Sharm el-Sheikh The German foreign minister had no illusions. “It’s going to be an intense day, probably an intense night as well,” he said Annalena Bärbock a few hours before the official end of the climate conference in Sharm el-Sheikh, Egypt. Baerbock found that none of the outstanding questions were “unsolvable”. “All states can now show that they are ready for more ambition and more solidarity.”
But a result was a long time coming. It should take another 40 hours until an agreement was reached between the almost 200 countries: Poorer countries should receive compensation for climate damage. Many delegates had already left, and food and drinks were running out on the conference site.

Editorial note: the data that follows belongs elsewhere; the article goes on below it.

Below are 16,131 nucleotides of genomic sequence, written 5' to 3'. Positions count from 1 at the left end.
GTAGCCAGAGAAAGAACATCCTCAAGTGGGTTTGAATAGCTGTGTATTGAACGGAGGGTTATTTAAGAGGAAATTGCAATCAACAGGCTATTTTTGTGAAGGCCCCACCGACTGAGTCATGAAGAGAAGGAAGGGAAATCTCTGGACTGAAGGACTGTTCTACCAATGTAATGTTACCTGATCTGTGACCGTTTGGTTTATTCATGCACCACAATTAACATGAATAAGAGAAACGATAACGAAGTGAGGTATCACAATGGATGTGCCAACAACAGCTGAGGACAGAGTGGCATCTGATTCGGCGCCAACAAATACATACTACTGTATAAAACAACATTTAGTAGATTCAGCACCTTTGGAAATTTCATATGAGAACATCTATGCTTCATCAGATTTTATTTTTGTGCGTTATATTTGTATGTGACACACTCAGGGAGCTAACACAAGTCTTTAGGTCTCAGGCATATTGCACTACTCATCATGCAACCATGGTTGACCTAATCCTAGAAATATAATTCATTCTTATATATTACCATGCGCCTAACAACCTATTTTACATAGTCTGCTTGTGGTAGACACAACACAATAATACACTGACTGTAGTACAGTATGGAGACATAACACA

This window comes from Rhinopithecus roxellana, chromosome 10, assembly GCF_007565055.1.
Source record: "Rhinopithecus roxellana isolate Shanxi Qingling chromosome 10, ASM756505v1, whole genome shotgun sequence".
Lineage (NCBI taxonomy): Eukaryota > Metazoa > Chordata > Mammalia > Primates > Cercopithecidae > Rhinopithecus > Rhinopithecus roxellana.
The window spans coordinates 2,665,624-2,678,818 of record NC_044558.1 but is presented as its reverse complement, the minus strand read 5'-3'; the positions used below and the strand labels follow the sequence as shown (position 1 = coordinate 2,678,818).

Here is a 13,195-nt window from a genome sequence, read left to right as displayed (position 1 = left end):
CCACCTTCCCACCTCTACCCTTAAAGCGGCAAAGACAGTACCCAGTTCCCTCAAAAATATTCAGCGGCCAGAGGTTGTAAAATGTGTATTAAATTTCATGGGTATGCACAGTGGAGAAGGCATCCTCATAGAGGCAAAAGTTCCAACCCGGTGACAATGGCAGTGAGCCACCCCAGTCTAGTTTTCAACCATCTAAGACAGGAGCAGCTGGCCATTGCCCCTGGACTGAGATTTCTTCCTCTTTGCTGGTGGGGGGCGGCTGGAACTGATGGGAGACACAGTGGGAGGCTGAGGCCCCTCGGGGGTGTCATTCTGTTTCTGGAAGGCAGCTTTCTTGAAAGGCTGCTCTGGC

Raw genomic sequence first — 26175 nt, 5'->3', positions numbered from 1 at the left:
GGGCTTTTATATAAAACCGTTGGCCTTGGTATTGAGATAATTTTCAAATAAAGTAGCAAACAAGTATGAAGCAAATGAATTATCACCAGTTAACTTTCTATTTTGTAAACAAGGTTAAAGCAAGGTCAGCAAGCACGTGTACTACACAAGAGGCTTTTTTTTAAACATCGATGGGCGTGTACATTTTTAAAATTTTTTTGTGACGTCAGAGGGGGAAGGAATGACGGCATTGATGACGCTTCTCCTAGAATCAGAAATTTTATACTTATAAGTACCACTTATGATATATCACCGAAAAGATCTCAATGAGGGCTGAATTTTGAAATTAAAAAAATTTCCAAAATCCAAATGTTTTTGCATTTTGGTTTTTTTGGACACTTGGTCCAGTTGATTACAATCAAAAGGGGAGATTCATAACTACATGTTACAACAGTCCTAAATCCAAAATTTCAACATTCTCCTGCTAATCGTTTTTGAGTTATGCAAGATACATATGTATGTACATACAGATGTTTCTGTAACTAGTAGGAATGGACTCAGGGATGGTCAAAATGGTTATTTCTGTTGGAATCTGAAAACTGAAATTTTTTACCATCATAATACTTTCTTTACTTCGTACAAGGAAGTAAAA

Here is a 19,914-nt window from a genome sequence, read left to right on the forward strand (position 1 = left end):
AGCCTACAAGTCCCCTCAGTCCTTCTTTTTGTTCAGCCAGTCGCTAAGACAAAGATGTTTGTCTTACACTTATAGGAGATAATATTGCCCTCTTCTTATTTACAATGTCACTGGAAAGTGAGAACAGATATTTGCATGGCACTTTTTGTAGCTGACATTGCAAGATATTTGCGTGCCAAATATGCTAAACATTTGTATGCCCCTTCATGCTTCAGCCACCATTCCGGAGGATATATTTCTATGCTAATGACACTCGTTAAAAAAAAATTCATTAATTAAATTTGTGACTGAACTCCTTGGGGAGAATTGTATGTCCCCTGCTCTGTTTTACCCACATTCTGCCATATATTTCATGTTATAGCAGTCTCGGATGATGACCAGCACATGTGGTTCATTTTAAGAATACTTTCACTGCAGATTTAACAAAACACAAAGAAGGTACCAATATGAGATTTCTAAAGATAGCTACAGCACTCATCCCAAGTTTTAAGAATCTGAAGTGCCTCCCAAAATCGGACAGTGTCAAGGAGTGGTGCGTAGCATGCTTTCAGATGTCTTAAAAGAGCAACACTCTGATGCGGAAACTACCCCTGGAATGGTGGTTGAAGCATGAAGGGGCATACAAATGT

The talks about support payments for developing countries were particularly muddled. The G77 group, which brings together more than 130 countries, had called for a fund to help them cope with the increasing number of losses and damages caused by drought, floods and storms.